Standout leaders are proactively adaptive who thirst for change.
They drive change as opposed to letting change drive them.
They enthusiastically embrace the change process and treat it as an opportunity for the organization and themselves as opposed to treating change as a threat and something that can be avoided.
They are good at anticipating how things will unfold but are brilliant reaction agents, reacting to an unforeseen event when it occurs. When Plan A is in jeopardy they move to Plan B in a heartbeat.
They are Change Leaders, as opposed to their more traditional organizational cousin, the Change Manager.
Change Managers want to perpetuate the momentum of the business, and reluctantly move into the change mode when the forces on them leave no other option.
The Change Manager isn’t GREAT at reacting; they are limp reaction agents, reluctant to change and get dragged into it kicking and screaming with the real motive to keep the status quo for as long as possible.
They act from the belief that change can be affected in a controlled and organized fashion and tend to look to incremental improvements to address the challenges of the day. Change Managers are students of the softer more evolutionary methods of organizational change.
Incremental thinkers drive incremental change which often falls short of what is required.
Don’t look to Change Managers to be proactive and initiate required changes in your organization; to have an adrenalin-rushed reaction to move in a different direction as a result of unanticipated events.
They simply will not do it. And don’t look for an out of the box alternative to the current way of operating your business; they will always be governed at best by modest incremental changes to the current operating model.
Change Leaders, on the other hand, understand that real change with breakthrough benefits for the organization is the result of introducing discontinuities to the current business model.
They are proactive and are constantly on the lookout for operating models for running the business so that revolutionary break-through changes can be achieved. And in the face of unexpected events challenging the performance of their organization, expect Change Leaders to enthusiastically react with a sense of urgency to determine the appropriate life-saving course of action to take.
Change Leaders will present your organization with tough decisions because their proposals will require taking higher risks to yield greater rewards. Expect them to make your organization uncomfortable with the inherent risks associated with the order of magnitude changes they bring forward.
You must develop a plan to be a Change Leader; it won’t happen by serendipity. You will discover that most of your colleagues will fall into the change manager category and that differentiating yourself is very achievable and will get you the kind of currency in your organization that will highlight you for future opportunities.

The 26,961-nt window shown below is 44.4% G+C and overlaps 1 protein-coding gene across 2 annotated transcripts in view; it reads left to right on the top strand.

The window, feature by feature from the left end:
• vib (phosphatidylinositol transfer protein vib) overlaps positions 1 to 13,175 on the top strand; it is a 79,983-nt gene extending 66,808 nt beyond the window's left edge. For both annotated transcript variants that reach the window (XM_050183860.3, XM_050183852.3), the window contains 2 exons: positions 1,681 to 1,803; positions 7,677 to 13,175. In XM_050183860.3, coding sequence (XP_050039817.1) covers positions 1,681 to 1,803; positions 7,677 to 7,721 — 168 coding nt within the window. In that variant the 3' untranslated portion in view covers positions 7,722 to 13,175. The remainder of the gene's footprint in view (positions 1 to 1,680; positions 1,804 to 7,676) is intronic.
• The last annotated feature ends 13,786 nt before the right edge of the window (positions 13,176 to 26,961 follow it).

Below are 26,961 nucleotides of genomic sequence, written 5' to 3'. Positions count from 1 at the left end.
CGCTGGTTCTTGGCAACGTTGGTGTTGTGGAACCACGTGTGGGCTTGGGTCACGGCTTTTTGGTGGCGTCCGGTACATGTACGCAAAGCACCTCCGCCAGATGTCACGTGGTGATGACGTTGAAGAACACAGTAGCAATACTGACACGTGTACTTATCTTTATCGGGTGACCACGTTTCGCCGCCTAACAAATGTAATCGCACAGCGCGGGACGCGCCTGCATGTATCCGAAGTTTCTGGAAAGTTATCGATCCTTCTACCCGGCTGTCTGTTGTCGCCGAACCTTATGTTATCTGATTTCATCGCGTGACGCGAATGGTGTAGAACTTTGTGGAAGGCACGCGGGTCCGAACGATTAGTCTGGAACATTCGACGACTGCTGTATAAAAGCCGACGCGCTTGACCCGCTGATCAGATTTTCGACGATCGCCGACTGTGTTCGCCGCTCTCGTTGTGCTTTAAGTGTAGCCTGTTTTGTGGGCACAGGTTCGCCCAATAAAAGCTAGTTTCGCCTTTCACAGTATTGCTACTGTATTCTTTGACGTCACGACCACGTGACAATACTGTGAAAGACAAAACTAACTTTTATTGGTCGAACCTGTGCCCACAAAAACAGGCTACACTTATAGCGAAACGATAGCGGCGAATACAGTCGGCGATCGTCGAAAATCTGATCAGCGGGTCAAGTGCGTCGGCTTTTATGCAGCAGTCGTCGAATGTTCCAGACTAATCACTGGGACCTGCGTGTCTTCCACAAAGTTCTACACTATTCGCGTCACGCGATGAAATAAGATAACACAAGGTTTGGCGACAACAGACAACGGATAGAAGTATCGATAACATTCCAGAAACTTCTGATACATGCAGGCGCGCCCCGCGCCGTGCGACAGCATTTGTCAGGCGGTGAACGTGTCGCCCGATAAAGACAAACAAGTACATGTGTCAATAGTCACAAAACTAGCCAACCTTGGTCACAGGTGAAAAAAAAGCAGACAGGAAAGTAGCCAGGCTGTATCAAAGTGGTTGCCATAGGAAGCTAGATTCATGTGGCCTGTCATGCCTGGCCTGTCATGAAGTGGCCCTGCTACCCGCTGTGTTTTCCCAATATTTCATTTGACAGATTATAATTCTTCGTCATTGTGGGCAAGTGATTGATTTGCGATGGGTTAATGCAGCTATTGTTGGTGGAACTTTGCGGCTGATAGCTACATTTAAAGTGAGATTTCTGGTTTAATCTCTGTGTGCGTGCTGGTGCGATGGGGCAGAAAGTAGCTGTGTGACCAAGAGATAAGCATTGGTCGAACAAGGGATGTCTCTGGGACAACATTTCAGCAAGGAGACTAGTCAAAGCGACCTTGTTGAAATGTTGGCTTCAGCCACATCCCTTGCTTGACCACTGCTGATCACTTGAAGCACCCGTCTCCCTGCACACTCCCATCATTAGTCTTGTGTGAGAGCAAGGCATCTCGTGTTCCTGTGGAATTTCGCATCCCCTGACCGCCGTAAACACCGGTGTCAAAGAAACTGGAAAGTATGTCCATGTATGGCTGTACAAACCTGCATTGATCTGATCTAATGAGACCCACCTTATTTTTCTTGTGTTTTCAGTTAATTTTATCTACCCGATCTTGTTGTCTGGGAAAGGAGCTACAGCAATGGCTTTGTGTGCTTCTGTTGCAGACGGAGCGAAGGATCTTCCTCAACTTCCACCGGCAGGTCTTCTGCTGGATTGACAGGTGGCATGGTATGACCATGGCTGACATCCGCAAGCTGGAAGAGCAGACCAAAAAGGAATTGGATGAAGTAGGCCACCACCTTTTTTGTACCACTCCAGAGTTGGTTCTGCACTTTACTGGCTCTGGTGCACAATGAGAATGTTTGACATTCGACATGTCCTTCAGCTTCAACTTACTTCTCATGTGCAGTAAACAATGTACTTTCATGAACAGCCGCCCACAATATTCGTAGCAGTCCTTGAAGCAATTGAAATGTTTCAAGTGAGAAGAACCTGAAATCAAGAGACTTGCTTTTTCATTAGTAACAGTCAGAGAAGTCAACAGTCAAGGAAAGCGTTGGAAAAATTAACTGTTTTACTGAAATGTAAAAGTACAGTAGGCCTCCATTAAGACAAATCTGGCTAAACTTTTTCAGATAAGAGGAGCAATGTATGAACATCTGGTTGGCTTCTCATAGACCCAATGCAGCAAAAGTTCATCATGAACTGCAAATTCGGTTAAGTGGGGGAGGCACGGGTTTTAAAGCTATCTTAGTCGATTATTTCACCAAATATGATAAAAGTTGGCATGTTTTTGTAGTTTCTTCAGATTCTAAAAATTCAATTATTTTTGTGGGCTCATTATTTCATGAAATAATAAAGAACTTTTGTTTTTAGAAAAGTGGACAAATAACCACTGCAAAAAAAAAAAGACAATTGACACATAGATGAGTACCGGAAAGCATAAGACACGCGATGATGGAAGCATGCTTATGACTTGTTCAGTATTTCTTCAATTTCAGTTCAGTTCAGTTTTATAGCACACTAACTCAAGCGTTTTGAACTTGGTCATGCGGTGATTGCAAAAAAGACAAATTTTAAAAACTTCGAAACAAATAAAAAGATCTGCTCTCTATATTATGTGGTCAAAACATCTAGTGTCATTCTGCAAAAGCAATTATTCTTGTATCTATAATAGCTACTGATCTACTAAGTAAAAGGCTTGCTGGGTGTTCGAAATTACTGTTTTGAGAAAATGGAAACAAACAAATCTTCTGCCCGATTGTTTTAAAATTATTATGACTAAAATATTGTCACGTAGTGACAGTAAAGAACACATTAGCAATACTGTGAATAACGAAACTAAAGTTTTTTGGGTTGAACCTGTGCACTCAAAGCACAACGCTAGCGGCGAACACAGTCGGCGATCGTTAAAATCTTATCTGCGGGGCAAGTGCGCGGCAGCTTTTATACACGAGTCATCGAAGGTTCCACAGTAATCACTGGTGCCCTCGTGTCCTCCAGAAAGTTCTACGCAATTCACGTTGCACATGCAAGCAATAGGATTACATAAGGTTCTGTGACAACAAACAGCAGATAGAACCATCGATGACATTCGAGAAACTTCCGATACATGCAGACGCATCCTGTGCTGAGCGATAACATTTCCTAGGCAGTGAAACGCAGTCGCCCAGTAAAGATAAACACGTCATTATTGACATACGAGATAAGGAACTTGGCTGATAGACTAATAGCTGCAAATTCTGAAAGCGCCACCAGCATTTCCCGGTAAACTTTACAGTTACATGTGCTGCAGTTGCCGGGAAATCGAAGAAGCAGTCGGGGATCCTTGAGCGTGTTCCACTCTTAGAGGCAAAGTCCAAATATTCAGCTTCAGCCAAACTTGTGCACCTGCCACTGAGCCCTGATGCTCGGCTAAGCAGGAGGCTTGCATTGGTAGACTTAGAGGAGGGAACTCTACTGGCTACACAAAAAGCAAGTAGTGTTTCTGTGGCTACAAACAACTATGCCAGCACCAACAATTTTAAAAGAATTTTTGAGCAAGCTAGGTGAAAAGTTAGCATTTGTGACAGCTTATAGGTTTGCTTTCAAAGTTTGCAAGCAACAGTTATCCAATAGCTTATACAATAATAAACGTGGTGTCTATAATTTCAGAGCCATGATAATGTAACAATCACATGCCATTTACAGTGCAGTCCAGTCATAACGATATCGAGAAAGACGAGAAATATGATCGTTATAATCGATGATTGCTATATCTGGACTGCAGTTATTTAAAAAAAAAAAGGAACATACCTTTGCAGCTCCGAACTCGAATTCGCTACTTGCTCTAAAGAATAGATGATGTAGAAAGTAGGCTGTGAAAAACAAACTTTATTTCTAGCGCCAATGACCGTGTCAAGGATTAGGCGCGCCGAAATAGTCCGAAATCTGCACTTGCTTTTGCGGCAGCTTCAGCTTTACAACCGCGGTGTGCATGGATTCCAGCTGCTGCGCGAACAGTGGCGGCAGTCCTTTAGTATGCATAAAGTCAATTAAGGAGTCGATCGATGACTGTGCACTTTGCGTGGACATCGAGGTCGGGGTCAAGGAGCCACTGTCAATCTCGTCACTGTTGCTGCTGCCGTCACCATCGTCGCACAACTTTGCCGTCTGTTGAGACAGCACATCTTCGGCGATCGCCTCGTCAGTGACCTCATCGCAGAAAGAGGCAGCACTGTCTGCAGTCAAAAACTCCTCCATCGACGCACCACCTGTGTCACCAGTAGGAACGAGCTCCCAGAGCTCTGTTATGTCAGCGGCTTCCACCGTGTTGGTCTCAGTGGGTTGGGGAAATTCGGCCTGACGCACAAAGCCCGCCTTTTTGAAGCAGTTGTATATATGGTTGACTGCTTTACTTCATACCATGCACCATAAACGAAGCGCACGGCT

These 9 steps will help you be a change leader.
- Use your personal network to discover the most critical issues the organization is facing. You can’t lead change unless you have an intimate understanding of the threats and opportunities likely to impact your business future.
- Focus on the critical few things that will deliver the maximum number of benefits to the organization. Beware of the long action plan list; you have neither the time nor the energy to do ten or twelve things really well nor will they be equally important in terms of the positive impact they produce.
Look for 20% of the actions – your critical few list – that will deliver 80% of the needed results and get going.
The long action plan list – pursuing numerous tactics – is a symptom of sloppy strategic thinking: a lack of appreciating the few actions required to produce the greatest impact.
Chasing numerous tactics may make you feel good about how busy you are, but it can be deadly in terms of achieving real progress.
- Be anal about executing your top priorities. Don’t get mesmerized by the brilliance of your idea; it’s worthless until you do something about it and achieve positive results.
- Take on a let’s do it differently attitude and way of working. Avoid linear thinking. Be a lateral thinker and look for out-of-the-box solutions to problems in the organization.
- Purge your vocabulary of words like evolutionary change and incremental change in favor of breakthrough and revolutionary change.
- Get on the internal speaking circuit. Talk up the importance of creating discontinuity for your organization as the way to meet the challenges your organization is facing and generate economic opportunity.
- Increase your depth and breadth of experience and expertise. Look for job opportunities throughout the organization; don’t get pigeonholed in one specialist role.
- Read insatiably, and develop a portfolio of new concepts and ideas that could be applied to solve your pressing business problems or lead your organization in new directions.
- Seek out others in the organization others who aspire to be Change Leaders. Encourage them. Mentor them. Support them in their day to day activities. And be seen to be doing it.
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